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Couple donates N.B. land to conservation group after buying it to stop cottage developments

The Nature Conservancy of Canada says 58-hectare land on Ephraim Island that's connected to mainland New Brunswick, has been donated to the non-profit by a Toronto couple.
The Nature Conservancy of Canada says 58-hectare land on Ephraim Island that's connected to mainland New Brunswick, has been donated to the non-profit by a Toronto couple. Submitted by Nature Conservancy of Canada

A Toronto couple has donated New Brunswick land to the Nature Conservancy of Canada, after buying it nearly 20 years ago when hearing of plans for the area to be developed into cottage lot.

The couple bought Ephraim Island land to protect it and prevent future developments. Now, it’s permanently in the hands of the non-profit.

Ephraim Island is a small peninsula located along Route 960 between Port Elgin and Cape Jourimain, just before the Confederation Bridge en-route to P.E.I.

The Nature Conservancy’s spokesperson Andrew Holland said New Brunswickers may recognize the area as the “scenic route” to the bridge.

Read more: Customized ‘once-in-a-lifetime’ home in Port L’Hebert, N.S., left to Nature Trust

In 2001, Glen and Jane-Anne Campbell bought the 58-hectare area.

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“Many years ago my wife and I came across a beautiful New Brunswick island and salt marsh which were about to be developed for cottages. We were determined to keep it wild forever so we bought the land to protect it,” Campbell said in an NCC release.

According to NCC, about 70 per cent of Ephraim Island is a salt marsh and its forested area serves as valuable wildlife habitat.

Denise Roy, a biologist at NCC, says it “has a rich biodiversity because it’s been left undisturbed.”

Roy says many bird species rely on that area to feed and nest, including shorebirds like sandpipers, marsh birds like willets, and bald eagles.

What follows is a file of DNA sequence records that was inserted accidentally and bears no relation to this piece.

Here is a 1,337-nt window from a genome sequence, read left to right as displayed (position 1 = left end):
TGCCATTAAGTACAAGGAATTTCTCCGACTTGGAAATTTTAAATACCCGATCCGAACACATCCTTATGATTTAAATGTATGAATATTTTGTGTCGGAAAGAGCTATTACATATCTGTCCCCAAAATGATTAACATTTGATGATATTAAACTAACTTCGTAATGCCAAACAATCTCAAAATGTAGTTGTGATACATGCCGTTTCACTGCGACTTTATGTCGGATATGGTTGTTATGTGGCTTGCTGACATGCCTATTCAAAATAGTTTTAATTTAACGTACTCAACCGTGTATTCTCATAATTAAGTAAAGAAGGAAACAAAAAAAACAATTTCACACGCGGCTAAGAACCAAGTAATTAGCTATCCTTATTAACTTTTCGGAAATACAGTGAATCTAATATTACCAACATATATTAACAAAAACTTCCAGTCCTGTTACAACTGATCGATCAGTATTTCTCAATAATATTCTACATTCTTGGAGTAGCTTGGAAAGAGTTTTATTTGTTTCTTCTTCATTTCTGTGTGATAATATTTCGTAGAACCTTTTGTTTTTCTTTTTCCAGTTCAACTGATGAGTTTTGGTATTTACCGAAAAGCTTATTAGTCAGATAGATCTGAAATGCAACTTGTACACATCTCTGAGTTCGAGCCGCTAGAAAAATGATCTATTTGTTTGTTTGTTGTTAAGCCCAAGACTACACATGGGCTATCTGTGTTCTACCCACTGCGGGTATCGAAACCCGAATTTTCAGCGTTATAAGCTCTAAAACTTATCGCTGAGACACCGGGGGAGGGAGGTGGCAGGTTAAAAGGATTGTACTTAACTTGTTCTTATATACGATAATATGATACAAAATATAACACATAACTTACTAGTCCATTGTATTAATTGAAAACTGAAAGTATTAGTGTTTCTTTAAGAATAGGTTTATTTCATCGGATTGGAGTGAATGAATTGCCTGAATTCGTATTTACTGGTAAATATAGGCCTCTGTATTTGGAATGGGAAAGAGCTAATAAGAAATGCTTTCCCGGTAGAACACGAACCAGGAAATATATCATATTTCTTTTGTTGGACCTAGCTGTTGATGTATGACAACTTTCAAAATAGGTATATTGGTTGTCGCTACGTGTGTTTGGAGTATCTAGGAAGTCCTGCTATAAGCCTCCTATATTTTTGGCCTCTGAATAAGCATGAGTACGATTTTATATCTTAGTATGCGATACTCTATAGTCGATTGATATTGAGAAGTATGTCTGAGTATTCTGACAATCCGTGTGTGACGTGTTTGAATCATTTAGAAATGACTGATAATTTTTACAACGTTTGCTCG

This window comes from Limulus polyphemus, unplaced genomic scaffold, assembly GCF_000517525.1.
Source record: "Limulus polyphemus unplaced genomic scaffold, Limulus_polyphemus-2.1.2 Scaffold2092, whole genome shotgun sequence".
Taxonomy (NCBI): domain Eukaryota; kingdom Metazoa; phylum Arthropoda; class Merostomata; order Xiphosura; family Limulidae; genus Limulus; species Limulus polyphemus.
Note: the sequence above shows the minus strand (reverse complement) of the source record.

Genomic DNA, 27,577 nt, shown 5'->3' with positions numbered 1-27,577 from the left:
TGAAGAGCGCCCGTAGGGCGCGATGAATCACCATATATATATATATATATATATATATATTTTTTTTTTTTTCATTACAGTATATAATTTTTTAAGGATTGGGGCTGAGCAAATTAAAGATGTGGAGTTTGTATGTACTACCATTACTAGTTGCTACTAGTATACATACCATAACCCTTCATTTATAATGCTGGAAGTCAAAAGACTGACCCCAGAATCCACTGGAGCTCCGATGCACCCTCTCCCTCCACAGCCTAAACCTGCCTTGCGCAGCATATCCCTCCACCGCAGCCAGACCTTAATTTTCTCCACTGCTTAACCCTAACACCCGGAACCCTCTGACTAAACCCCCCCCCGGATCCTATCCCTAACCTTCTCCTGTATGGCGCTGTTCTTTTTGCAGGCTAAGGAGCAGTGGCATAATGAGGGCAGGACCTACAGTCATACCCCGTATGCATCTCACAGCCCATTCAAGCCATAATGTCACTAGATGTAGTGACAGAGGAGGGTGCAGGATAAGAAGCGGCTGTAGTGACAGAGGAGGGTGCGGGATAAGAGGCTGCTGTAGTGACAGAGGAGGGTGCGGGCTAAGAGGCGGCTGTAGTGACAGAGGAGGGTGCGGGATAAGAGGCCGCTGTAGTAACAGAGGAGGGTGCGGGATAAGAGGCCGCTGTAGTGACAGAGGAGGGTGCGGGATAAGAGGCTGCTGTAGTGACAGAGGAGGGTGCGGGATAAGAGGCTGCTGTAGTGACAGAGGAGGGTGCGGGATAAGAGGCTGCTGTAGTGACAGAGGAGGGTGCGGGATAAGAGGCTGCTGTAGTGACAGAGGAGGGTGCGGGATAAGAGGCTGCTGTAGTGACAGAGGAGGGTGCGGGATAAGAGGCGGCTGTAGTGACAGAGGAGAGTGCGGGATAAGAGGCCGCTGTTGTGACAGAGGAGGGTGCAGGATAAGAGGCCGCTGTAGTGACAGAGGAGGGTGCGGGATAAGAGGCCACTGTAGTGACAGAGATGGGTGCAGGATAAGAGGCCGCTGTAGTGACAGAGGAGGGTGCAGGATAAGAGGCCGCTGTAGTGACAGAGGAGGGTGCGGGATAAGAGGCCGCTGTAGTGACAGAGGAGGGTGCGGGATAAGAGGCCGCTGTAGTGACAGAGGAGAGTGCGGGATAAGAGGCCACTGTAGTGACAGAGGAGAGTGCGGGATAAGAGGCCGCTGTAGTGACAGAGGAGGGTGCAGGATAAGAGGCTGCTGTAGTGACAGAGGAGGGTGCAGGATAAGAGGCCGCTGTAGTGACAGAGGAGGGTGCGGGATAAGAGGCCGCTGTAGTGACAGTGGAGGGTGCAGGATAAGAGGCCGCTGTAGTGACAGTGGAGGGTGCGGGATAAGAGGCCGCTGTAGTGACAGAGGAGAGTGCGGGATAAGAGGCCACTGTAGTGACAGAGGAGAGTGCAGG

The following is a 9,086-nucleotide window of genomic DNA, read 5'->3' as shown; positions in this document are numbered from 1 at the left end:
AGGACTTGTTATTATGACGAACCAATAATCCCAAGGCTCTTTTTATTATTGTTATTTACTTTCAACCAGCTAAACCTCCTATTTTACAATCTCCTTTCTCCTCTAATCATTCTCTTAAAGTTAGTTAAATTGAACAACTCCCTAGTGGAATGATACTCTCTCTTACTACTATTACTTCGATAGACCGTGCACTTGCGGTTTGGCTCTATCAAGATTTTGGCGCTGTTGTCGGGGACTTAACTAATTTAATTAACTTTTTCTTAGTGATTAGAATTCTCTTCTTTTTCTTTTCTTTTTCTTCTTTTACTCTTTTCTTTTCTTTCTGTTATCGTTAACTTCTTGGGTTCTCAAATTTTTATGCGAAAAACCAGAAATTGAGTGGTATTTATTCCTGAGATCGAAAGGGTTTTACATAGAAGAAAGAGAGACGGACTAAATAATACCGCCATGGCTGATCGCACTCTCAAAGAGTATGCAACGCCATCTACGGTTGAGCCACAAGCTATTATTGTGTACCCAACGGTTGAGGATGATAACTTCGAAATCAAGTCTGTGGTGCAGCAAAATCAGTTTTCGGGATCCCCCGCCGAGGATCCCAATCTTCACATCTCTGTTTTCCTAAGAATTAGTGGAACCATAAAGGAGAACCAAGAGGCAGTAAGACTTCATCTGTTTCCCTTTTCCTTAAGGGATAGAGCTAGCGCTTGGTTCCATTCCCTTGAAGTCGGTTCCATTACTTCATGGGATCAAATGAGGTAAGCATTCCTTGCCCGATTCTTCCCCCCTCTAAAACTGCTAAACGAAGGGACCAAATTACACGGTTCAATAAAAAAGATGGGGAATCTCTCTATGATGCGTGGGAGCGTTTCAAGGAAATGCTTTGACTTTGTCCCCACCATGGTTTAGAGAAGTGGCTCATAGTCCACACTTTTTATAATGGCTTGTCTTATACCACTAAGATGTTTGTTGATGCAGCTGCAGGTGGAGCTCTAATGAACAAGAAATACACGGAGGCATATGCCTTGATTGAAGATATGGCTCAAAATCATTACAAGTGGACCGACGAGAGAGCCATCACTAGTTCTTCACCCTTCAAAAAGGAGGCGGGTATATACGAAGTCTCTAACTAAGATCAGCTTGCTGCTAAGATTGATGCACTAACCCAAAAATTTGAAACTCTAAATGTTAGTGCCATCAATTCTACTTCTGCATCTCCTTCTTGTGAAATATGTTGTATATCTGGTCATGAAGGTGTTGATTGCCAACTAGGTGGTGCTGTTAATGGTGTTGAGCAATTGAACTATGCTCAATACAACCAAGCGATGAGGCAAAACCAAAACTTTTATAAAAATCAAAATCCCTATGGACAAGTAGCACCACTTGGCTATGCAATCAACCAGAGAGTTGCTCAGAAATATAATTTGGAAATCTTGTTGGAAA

Sand pipers are seen on Ephraim Island\’s wetlands. They are just one of the bird species that rely on the coastline habitat.
Sand pipers are seen on Ephraim Island\’s wetlands. They are just one of the bird species that rely on the coastline habitat. Submitted by Nature Conservancy of Canada

That coastline, however, has been under “considerable environmental stress,” Roy says. “Due to the high demand of recreational lots, these lands would have been at risk of development.”

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NCC estimates that about 65 per cent of the Maritime’s salt marsh habitats have been lost to coastal development in the last 300 years.

If the Campbell couple hadn’t stepped in two decades ago, Roy said the Ephraim Island area “may otherwise be developed and we would be missing out on some natural land that really defines our N.B. coast.”

Read more: ‘Leave the rake in the shed and the leaves on the ground’: nature conservancy group

Glen Campbell said in the release his goal working with NCC was to achieve “a permanent nature reserve and safe haven for shorebirds and wildlife.”

The donation was the Nature Conservancy’s 1500th ecological gift since the program was founded. The NCC now protects 32,845 hectares of ecologically significant land in Atlantic Canada, and 14 million hectares Canada-wide.

“We really wish to thank the land donors for their vision as well as everybody else who made this work possible,” said Roy.

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